Nutrition During Quarantine

Nutrition is probably the last thing on our minds when we all suddenly found ourselves locked in our homes when the lockdowns started.  But as the weeks turned to months, putting this aspect aside may put your lives at stake.

5-Performance-Stuffed-Potato-Bowl-Dairy-Free-High-Fiber-Vegetarian-scaled
Source: potatogoodness.com

The early days of the lockdown were “survival mode” for me.  The things that were so ubiquitous were suddenly unobtainable.  It’s like being shipwrecked on an island with only the things you have with you at your disposal.  It was canned goods most of the times and for a while it was OK.  But eventually, taste fatigue would set in and you’ll crave for freshly prepared meals.  And as availability of ingredients were a challenge in those days (even just getting in a supermarket was a challenge), you’re still limited with what meals you can prepare.  Nutrition always had to take the back seat over availability and convenience.

It only took a matter of weeks before I started noticing my midsection accumulating more fat.  Poor meal options combined with the sudden loss of physical activities were an effective combination in erasing all my fitness achievements.  And that’s just the physical aspect—who knows what other underlying conditions (blood pressure, sugar, etc.) were being worsened by my poor diet?  At that rate, COVID-19 might be the least of my health concerns.  But it also took a while before I snapped out of that “survival mode.”  When I did, I started doing these things:

  1. Restarted physical activities
    Consciously setting time to do some exercise is much better than not doing anything at all.  There are exercises you can do at home that don’t need equipment or much space, like jogging in place, pushups, etc.  Anything that gets your muscles pumping, blood flowing, and sweat dripping!
    The easing of the lock down recently gave me a chance to finally run outdoors again, but I’m constantly choosing routes where there’s the least chance of encountering other people (for social distancing).  Sure, running with a mask on is really difficult, even on an easy pace, and we may even need to use face shields in certain locations, but it helps generate “good hormones” that are especially helpful during these trying times.  Signing up for a virtual race helped a lot to enforce this habit.
  2. Learned to cook
    After weeks of canned goods and take outs, nothing beats a freshly cooked home meal regardless of its simplicity!  You have the final say as to what would go into your body and also serves as a stress-reliever (at least for me).  Preparing what you cook burns extra calories, too!  Since the pandemic started, I’m proud to say that I learned cooking more dishes but I admit it’s still more inclined towards convenience rather than the health side.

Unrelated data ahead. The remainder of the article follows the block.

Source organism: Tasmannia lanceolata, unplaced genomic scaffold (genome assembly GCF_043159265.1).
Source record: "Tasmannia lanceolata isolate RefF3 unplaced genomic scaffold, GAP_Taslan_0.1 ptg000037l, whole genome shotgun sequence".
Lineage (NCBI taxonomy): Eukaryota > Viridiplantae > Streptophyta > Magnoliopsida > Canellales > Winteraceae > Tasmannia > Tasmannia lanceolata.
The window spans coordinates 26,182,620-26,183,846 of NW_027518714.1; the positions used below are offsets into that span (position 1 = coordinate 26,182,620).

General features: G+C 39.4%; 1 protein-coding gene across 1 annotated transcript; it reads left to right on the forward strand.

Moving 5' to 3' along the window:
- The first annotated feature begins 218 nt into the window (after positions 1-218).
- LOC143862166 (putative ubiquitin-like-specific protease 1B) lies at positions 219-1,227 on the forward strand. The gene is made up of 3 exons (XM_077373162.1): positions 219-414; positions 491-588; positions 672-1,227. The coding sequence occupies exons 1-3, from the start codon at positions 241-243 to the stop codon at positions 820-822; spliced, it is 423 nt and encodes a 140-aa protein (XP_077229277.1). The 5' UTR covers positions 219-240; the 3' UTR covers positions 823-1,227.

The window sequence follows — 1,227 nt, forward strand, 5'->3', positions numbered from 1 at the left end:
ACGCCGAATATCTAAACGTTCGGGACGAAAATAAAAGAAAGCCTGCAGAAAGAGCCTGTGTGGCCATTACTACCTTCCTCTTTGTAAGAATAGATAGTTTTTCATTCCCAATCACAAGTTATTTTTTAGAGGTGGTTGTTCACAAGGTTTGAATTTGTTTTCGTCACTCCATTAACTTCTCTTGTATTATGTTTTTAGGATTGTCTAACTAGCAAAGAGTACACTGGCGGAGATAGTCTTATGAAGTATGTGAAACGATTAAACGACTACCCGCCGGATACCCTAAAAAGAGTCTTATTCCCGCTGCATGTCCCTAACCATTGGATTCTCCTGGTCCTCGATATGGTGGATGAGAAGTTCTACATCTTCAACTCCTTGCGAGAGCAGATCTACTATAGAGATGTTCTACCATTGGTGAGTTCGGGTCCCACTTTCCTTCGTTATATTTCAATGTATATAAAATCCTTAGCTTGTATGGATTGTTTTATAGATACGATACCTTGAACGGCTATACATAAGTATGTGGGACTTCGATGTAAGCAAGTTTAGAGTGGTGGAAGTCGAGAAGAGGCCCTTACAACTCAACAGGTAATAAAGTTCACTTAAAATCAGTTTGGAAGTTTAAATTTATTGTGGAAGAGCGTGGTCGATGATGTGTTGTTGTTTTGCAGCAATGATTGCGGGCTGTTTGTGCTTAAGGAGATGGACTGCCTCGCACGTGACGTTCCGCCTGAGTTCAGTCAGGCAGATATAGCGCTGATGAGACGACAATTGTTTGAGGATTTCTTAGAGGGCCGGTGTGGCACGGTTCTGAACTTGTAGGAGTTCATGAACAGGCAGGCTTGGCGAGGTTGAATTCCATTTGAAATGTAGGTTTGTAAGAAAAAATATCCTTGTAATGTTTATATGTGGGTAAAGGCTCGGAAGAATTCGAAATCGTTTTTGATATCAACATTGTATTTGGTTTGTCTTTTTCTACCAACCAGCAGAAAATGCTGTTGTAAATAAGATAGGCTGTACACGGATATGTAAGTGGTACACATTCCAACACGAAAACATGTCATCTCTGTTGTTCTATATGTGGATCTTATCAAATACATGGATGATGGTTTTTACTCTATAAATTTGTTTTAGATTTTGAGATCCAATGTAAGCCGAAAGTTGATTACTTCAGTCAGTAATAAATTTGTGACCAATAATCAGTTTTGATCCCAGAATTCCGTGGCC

And as I grew fond of cooking, I realized there are things we can do to improve our nutrition without putting ourselves in a strict diet.  Among these are being smarter with what we eat and how we prepare our meals.

For example, white rice.  We Filipinos just can’t get enough of it!  We eat it anytime, all the time!  We eat it with just about everything!  But if you’re controlling your blood sugar levels, you’re out of luck as cooked white rice have high glycemic index so they easily get converted to sugar.  Bread or noodles are great alternatives, but they are processed so they may not necessarily be better.  Corn is also a good alternative, but some effort is required to get them off the cob, to cook them, and they have flavor that may not go well with some dish.

Finally, there’s the potato.  It’s very easy to find and you can cook it so many ways and it complements a lot of dishes well.  Personally, I like eating potato with steak, barbecues, and similar dishes.  I didn’t seriously take it as an alternative to white rice until I checked its nutrition label:

A medium size potato with skin on (148 grams) only has 110 calories.  You can eat them on their own (with just a dash of salt or pepper), sparing you from more calories.  With or without the skin, potatoes offer the benefits of fiber, too!  Amazingly, potatoes do not contain fat, sodium, cholesterol, and gluten.  Plus, they provide 30% of the daily value of Vitamin C.

Preparing your own food is also a great way of controlling what goes in your body.  Aside from cooking them yourself, there are new cooking innovations that I think are worth looking at like air fryers.  As their name suggest, they fry food using hot air allowing you to use significantly less oil, or even no oil at all!  That means less-grease bacon, fried chicken, fries, and even potato chips!  For someone like me who consumes a lot of potato chips, making it myself could mean a significant reduction in my sodium (salt) intake and potential savings in the long term.  Not to mention being able to add variety to the meals I can make.  And imagine having guilt-free, freshly cooked fries whenever you want it!

Source: potatogoodness.com

If we be smart with what we have, we can make do with all the limitations that the community quarantines allow us.  Taking a closer look at the things around us may be the key to making our nutrition plans work.  And there’s no harm in trying on new things!

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* Full disclosure: This post is in collaboration with Potatoes USA.

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